OPINION: Like father, like son

By Andrew Becker
The Carolinian

“What is the son but an extension of the father?”
–Frank Herbert (“Dune”)

Our words say a lot about us – how could they not? – and our actions speak louder than our words.

What’s unique about the world today is the capability of our words and our actions to impact a global audience, for better or worse. Twitter limits our words, posing a unique challenge not unlike the poetic form of haiku or the short story of fiction and non-fiction. This limitation has caused many a one before us to pause, reflect, and reconsider the human condition in a way that surmises our universal truths in an instant of self-expression.

For some, however, this limitation perfectly reflects the complexity of their thoughts and the size of their vocabulary; for these few, Twitter seems a broken levy, behind which their ego all but melts away, and from which the id pours forth.

FILE PHOTO: U.S. President Donald Trump's son Donald Trump Jr. sits at the U.S. Supreme Court, at the White House in Washington

Donald Trump Jr.

On Halloween, Donald Trump Jr. hoped for the former and slipped into the latter.

In a single indicative tweet, the president’s eldest son summed up the confused ideology of the Trump dynasty: accompanied by a snapshot of his costumed-daughter holding a half-emptied jack-o-lantern bucket o’ treats were the words, “I’m going to take half of Chloe’s candy tonight & give it to some kid who sat at home. It’s never to early to teach her about socialism.”

I shouldn’t have to tell you that candy isn’t capital: there’s no tax, just snacks. I also shouldn’t have to tell you that “some kid who sat at home” on Halloween is most likely too impoverished, ill, or disabled to participate, even though they would most likely love to do so. And I shouldn’t have to tell you that stealing half your kid’s candy (and most likely eating it instead of giving it to the lazy, candy-less kids he refers to) isn’t ideally how socialism works.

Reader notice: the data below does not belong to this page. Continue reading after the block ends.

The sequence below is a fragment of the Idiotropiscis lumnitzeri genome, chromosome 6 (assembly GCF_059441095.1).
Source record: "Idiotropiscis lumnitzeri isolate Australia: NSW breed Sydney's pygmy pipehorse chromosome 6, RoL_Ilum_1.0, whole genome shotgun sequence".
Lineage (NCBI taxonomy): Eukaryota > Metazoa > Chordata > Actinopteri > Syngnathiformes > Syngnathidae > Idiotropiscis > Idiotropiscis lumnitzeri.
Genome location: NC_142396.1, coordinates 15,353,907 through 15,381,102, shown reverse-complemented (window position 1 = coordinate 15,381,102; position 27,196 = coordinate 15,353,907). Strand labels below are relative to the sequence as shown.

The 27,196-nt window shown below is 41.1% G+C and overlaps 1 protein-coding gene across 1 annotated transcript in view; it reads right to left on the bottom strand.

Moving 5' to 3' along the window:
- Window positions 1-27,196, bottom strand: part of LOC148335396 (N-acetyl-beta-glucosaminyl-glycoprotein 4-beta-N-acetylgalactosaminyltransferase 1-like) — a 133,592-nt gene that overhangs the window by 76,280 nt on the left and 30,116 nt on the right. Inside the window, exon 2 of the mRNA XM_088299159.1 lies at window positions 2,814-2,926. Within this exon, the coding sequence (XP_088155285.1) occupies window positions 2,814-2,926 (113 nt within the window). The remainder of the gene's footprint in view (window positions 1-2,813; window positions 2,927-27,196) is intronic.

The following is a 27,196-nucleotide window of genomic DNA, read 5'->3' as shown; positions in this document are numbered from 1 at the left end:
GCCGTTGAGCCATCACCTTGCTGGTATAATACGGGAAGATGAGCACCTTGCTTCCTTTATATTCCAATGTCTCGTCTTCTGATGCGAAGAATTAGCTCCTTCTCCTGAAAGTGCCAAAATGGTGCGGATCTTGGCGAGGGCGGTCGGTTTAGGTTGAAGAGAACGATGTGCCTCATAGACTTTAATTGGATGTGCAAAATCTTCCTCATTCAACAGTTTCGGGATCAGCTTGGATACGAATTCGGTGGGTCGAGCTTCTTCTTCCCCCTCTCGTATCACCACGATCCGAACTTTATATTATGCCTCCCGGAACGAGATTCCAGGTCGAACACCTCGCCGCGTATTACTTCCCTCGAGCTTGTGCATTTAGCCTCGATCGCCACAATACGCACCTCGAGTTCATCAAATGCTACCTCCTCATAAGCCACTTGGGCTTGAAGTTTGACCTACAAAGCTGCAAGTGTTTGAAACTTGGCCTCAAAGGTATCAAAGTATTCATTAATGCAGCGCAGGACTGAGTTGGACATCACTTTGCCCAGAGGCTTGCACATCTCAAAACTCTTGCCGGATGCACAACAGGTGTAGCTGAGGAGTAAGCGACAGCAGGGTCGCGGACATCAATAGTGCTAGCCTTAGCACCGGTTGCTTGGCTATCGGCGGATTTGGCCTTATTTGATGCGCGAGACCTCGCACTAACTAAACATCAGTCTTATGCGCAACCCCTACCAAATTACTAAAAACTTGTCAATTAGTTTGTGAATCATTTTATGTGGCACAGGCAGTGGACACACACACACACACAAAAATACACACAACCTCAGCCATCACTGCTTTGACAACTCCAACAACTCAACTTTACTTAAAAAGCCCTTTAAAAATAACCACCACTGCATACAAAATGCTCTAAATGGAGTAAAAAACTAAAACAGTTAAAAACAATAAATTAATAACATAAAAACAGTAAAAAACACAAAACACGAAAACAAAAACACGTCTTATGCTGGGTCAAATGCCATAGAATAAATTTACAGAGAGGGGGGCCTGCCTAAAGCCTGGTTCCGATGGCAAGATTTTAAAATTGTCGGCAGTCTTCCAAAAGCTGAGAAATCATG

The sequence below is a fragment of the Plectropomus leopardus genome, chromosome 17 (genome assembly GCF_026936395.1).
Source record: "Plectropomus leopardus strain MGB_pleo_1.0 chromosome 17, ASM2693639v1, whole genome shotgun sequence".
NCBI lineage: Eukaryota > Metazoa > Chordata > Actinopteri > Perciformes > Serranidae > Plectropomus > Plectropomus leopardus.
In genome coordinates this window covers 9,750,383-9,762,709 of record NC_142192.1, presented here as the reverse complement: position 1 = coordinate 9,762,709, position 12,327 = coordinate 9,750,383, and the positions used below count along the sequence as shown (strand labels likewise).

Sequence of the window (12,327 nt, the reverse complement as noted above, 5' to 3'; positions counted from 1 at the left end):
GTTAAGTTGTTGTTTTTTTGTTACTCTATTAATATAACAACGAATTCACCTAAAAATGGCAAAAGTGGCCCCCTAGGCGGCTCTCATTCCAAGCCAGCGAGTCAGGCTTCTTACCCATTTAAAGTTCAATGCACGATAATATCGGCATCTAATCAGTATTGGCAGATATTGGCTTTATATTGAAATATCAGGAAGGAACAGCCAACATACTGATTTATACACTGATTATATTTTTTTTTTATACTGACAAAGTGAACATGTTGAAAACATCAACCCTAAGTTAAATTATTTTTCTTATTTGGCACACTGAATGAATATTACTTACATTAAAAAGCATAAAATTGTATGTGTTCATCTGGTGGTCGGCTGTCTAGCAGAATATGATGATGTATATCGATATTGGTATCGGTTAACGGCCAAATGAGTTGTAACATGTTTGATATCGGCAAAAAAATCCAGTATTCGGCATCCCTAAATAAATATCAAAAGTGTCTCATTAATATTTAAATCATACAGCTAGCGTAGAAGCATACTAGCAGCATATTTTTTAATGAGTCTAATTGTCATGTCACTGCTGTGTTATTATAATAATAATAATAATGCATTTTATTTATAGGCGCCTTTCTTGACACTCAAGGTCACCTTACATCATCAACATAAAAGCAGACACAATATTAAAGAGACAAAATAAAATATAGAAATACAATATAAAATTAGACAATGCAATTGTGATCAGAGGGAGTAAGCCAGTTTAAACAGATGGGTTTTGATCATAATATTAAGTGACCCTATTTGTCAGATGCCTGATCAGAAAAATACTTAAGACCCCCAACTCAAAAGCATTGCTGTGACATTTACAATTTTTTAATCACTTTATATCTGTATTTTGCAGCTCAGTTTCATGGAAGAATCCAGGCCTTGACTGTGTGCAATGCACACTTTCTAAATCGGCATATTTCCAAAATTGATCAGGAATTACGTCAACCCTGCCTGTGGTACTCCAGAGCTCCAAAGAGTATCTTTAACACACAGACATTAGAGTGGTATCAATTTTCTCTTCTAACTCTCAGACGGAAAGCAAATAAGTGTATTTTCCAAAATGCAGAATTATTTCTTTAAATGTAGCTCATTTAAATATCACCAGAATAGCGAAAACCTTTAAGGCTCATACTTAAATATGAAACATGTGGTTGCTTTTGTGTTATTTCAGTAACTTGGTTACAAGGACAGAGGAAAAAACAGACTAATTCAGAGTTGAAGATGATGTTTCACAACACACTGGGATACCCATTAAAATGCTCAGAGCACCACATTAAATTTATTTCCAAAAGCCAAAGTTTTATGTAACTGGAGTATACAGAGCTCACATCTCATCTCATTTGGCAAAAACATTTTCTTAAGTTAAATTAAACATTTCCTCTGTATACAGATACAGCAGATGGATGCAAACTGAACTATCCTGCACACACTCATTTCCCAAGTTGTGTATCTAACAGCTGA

How Chloe got the candy in the first place, however, was.

We can all pretend that dressing in costume, walking around houses, and ringing doorbells is a from of service or labor for which children receive candy as a form of compensation (it certainly bears more resemblance to labor than anything Donald Trump Jr. ever did to deserve his wealth, power, and influence); but, seriously. On Halloween, kids get candy because they were born: it’s given to them, like life, an inheritance of tradition. As a society, we celebrate the fact that we give them enough of what they want, just because we can. Replace ‘want’ with ‘need’ and you’ve got the socialist ideal.

The fact that none of this registered with the president’s son, before using a kid’s holiday and his own daughter as a tool to incite political division and ignorance, should alarm us all. His words and his actions with this one tweet reflects overall for that family and their values, and in the coming years, as future political seats open, we should remember moments like this one.

My only hope is that little Chloe learned to enjoy what candy she did get – just as every child should.

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The views and opinions expressed in this article are solely those of the author and do not necessarily reflect those of The Carolinian, the University of South Carolina Upstate, or any affiliated institutions.

Andrew Becker is a senior writer for The Carolinian. Email Andrew with questions and comments.

ARBECKER@email.uscupstate.edu

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